1. if (ent.func.Name == funcName)
I just tested and discovered that if I call tno.Send() using the byte ID rather than the string name, it works. So I guess that's a bug in TNet when using the string name to call an RFC?

EDIT: OK, this is weird. I just updated my repository to a different version of the code where I was already using the Byte ID of the RFC and now it works either way, using Byte ID or string name.

TNet 3 Support / Target.All vs Target.Others
« on: August 02, 2014, 10:37:29 AM »

I'm curious about when to use Target.All vs using Target.Others, and what the delay is (if any) when sending an RFC to yourself.

For example, in my player input script, I don't want remote players controlling my character. So I perform the logic that converts input to movement, and use a tno.Send to tell the remote players how my character should be moving.

The question is: Is Target.All smart enough to instantly run the RFC on my local machine so there is no lag (waiting for the command to go to the server, then come back to me) before my character moves? Or do I need to just use Target.Others and then also update my movement locally?

In other words, which of the following is necessary for there to be no delay between input and movement on the local machine?

  1. void Update() {
  2.         // perform some logic determining dMov and other things first
  3.         // and then. . .
  4.         // send out the changes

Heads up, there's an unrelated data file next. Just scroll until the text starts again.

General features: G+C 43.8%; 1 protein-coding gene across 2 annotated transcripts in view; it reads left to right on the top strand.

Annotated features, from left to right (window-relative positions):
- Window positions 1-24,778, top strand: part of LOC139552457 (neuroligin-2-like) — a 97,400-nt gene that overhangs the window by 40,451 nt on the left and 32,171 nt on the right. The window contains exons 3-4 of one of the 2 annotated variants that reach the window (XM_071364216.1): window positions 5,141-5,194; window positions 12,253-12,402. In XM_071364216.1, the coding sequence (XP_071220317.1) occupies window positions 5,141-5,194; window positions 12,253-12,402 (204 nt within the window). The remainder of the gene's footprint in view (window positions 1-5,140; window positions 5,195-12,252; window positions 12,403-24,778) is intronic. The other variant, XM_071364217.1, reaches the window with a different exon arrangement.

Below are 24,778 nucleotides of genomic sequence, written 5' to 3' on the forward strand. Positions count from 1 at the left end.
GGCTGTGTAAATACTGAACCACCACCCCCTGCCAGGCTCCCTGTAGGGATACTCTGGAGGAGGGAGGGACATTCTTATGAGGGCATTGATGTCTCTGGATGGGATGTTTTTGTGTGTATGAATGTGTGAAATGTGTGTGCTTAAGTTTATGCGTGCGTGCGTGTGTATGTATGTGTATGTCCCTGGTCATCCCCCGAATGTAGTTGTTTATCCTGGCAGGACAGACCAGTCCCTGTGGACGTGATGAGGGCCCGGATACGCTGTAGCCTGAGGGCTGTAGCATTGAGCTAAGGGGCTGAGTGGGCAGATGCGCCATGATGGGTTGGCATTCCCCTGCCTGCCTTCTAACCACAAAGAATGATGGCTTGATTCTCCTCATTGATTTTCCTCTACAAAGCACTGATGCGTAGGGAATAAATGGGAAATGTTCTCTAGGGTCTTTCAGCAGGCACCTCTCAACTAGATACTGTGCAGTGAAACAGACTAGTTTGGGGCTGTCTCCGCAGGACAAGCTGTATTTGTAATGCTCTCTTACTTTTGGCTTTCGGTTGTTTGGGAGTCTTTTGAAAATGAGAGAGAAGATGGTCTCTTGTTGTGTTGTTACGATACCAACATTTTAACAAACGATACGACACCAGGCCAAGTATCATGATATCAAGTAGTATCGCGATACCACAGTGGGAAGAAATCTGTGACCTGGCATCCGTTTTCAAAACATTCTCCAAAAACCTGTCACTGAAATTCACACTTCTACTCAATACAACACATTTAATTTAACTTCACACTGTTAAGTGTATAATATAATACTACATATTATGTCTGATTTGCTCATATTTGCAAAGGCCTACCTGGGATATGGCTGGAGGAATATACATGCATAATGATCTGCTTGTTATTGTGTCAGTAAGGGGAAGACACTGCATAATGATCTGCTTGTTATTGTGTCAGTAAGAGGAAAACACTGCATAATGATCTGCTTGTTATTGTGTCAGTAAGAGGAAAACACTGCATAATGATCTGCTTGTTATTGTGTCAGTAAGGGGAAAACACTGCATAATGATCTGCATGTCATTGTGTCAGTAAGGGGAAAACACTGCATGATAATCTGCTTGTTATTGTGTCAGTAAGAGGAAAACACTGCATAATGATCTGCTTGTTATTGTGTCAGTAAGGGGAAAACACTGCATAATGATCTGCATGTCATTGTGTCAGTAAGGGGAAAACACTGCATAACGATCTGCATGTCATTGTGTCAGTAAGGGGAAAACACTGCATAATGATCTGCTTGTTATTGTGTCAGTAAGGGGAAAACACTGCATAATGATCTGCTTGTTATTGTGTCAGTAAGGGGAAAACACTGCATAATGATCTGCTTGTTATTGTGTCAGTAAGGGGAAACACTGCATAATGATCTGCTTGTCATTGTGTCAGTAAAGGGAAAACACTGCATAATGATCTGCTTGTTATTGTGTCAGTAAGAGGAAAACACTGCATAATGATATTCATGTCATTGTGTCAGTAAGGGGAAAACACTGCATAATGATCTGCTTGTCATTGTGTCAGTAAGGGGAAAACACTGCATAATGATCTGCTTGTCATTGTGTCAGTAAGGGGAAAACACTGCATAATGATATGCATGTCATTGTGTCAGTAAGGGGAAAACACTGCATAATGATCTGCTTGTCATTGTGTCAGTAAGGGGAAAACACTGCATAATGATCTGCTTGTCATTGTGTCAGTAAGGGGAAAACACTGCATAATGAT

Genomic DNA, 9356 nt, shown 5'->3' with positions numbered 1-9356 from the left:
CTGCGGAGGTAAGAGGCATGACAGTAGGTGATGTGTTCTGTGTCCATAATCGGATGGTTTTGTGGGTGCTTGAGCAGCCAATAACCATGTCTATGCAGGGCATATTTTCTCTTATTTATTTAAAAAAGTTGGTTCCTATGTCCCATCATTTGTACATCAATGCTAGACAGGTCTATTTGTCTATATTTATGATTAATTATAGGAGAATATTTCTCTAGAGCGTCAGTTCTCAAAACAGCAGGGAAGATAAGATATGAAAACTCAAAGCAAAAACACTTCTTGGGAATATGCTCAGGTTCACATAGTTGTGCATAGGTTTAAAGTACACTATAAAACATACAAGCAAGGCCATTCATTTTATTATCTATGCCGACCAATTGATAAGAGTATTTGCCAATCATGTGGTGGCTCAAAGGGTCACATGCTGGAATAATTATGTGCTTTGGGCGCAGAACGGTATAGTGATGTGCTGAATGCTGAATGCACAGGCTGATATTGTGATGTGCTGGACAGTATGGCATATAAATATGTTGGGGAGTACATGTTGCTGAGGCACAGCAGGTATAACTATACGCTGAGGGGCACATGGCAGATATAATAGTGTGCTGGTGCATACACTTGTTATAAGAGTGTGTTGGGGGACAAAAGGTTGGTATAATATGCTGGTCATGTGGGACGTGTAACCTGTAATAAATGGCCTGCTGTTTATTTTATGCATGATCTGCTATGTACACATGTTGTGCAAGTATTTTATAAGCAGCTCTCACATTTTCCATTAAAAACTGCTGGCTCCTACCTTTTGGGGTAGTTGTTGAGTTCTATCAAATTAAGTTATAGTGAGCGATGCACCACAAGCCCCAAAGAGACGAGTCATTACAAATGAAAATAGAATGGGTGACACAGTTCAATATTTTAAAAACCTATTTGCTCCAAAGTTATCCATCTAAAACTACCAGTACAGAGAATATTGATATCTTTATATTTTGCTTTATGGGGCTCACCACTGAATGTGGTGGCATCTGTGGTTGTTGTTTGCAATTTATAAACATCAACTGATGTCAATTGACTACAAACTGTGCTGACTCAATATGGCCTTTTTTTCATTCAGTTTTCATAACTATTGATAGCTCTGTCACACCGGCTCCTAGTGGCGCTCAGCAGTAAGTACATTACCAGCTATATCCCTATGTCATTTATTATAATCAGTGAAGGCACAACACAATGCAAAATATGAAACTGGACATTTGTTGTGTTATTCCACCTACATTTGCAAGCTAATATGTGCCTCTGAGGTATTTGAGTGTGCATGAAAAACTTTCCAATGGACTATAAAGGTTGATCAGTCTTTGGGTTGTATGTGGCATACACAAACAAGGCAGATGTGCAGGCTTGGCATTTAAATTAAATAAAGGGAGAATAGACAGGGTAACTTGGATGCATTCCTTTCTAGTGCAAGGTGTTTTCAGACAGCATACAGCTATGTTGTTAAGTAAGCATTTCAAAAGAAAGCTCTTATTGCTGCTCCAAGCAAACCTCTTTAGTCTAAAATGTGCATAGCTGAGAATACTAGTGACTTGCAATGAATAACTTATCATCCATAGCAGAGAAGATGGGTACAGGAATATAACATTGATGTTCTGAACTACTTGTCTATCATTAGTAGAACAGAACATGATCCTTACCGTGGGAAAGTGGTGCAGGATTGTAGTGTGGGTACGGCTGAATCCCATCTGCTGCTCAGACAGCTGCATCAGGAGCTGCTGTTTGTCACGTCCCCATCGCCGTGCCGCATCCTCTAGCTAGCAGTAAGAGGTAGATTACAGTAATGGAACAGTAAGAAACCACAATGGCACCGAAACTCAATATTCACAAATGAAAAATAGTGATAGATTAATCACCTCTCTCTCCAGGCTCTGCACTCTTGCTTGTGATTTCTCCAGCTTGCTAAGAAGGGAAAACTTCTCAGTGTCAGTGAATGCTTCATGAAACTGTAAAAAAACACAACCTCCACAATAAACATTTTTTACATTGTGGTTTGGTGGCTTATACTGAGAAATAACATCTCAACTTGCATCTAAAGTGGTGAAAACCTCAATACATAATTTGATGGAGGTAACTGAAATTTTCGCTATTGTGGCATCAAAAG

5.         tno.Send("SyncMovement", Target.All, dMov); // <-- does this get executed immediately on my own machine?
  6. }
  8. [RFC]
  9. void SyncMovement(Vector3 deltaMovement) {
  10.         _char.deltaMovement = deltaMovement;
  11. }

  1. void Update() {
  2.         // perform some logic determining dMov and other things first
  3.         // and then. . .
  4.         // send out the changes to other players
  5.         tno.Send("SyncMovement", Target.Others, dMov);
  6.         // make the changes locally
  7.         _char.deltaMovement = dMov;
  8. }
  10. [RFC]
  11. void SyncMovement(Vector3 deltaMovement) {
  12.         _char.deltaMovement = deltaMovement;
  13. }

Note that in these examples, I'm not syncing position, I'm syncing movement/input (which direction the character should be moving continuously). In case that makes any difference.

And a follow up question: Can I call an RFC without actually making an RFC? e.g., can I do something like:

  1. tno.Send(myRFC, Target.Others, arg);
  2. myRFC(arg); // <-- will this execute locally?

Is this message normal? Will it cause any problems?

TNet 3 Support / Re: 1 vs 1 matches
« on: July 29, 2014, 02:32:39 AM »
What Unity calls a "Master server" TNet calls "Lobby server". You connect to a lobby server to get a list of game servers. Once you connect to a game server, you don't need to stay connected to the lobby server. You can stay connected if you want an up-to-date list of servers, but you can safely disconnect from it if you don't.

How would you go about disconnecting from the lobby server but stay connected to the game server?

TNet 3 Support / Re: Multiple scene networking / channel question(s)
« on: July 29, 2014, 12:19:30 AM »
So I have Player 1 (P1) and Player 2 (P2). P1 creates a game and loads Scene1. P2 joins the game and also loads Scene1. This is as far as most tutorials/examples/etc go. Let me know if any of the following is incorrect:

From here we use channels to divide the network traffic - generally 1 channel per scene and another channel for things like chat. So P1 and P2 are in channel1 together in scene1. P2 wants to go ahead and goes to the "load scene2" trigger, which then makes P2 leave channel1 and join channel2 (for scene2). Now, scene2 has some things that need to be generated on load, like which enemies to spawn - which should be done on the server/host - in this case P1.

Is it possible for P1 to be in scene1 (and channel1) while feeding state information of scene2 (over channel2) to P2? Would this be done through RFC / RPC calls? What's the best way to handle a situation like this?